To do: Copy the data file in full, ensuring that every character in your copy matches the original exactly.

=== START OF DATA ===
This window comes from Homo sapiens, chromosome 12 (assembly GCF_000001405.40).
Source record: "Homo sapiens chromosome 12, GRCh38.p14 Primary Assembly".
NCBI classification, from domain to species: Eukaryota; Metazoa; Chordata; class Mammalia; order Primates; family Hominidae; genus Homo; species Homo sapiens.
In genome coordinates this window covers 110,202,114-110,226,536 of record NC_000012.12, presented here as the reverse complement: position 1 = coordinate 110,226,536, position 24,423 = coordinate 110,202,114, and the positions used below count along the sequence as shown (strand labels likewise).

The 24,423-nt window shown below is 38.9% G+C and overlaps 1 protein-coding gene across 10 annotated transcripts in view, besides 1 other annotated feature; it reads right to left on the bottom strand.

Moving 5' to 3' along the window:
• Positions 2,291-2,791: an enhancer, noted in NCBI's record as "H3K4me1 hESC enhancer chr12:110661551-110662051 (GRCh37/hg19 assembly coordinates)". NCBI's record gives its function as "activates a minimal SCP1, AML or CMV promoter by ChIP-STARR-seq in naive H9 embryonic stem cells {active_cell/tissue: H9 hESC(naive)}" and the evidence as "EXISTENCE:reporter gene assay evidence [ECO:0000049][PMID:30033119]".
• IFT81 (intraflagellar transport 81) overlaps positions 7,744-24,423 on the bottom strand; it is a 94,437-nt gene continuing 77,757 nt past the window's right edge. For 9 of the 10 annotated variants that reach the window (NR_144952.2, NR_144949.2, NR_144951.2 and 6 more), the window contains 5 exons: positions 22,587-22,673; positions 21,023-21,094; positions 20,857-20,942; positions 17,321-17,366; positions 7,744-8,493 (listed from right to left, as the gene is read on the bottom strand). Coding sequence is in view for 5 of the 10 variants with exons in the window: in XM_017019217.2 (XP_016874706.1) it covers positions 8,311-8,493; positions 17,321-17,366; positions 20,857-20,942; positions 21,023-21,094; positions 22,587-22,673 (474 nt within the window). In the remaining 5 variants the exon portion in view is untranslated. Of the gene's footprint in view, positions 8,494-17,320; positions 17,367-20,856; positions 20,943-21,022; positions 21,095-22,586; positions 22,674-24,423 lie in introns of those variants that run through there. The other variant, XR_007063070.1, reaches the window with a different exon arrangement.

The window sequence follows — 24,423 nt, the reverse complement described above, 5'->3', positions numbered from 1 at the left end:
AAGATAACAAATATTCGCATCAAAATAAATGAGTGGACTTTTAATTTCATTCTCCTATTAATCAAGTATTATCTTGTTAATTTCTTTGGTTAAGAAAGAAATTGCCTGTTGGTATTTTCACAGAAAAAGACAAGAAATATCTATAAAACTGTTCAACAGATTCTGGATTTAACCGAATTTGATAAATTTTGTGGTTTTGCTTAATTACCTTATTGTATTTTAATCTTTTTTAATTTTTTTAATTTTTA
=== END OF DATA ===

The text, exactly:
This window comes from Homo sapiens, chromosome 12 (assembly GCF_000001405.40).
Source record: "Homo sapiens chromosome 12, GRCh38.p14 Primary Assembly".
NCBI classification, from domain to species: Eukaryota; Metazoa; Chordata; class Mammalia; order Primates; family Hominidae; genus Homo; species Homo sapiens.
In genome coordinates this window covers 110,202,114-110,226,536 of record NC_000012.12, presented here as the reverse complement: position 1 = coordinate 110,226,536, position 24,423 = coordinate 110,202,114, and the positions used below count along the sequence as shown (strand labels likewise).

The 24,423-nt window shown below is 38.9% G+C and overlaps 1 protein-coding gene across 10 annotated transcripts in view, besides 1 other annotated feature; it reads right to left on the bottom strand.

Moving 5' to 3' along the window:
• Positions 2,291-2,791: an enhancer, noted in NCBI's record as "H3K4me1 hESC enhancer chr12:110661551-110662051 (GRCh37/hg19 assembly coordinates)". NCBI's record gives its function as "activates a minimal SCP1, AML or CMV promoter by ChIP-STARR-seq in naive H9 embryonic stem cells {active_cell/tissue: H9 hESC(naive)}" and the evidence as "EXISTENCE:reporter gene assay evidence [ECO:0000049][PMID:30033119]".
• IFT81 (intraflagellar transport 81) overlaps positions 7,744-24,423 on the bottom strand; it is a 94,437-nt gene continuing 77,757 nt past the window's right edge. For 9 of the 10 annotated variants that reach the window (NR_144952.2, NR_144949.2, NR_144951.2 and 6 more), the window contains 5 exons: positions 22,587-22,673; positions 21,023-21,094; positions 20,857-20,942; positions 17,321-17,366; positions 7,744-8,493 (listed from right to left, as the gene is read on the bottom strand). Coding sequence is in view for 5 of the 10 variants with exons in the window: in XM_017019217.2 (XP_016874706.1) it covers positions 8,311-8,493; positions 17,321-17,366; positions 20,857-20,942; positions 21,023-21,094; positions 22,587-22,673 (474 nt within the window). In the remaining 5 variants the exon portion in view is untranslated. Of the gene's footprint in view, positions 8,494-17,320; positions 17,367-20,856; positions 20,943-21,022; positions 21,095-22,586; positions 22,674-24,423 lie in introns of those variants that run through there. The other variant, XR_007063070.1, reaches the window with a different exon arrangement.

The window sequence follows — 24,423 nt, the reverse complement described above, 5'->3', positions numbered from 1 at the left end:
AAGATAACAAATATTCGCATCAAAATAAATGAGTGGACTTTTAATTTCATTCTCCTATTAATCAAGTATTATCTTGTTAATTTCTTTGGTTAAGAAAGAAATTGCCTGTTGGTATTTTCACAGAAAAAGACAAGAAATATCTATAAAACTGTTCAACAGATTCTGGATTTAACCGAATTTGATAAATTTTGTGGTTTTGCTTAATTACCTTATTGTATTTTAATCTTTTTTAATTTTTTTAATTTTTA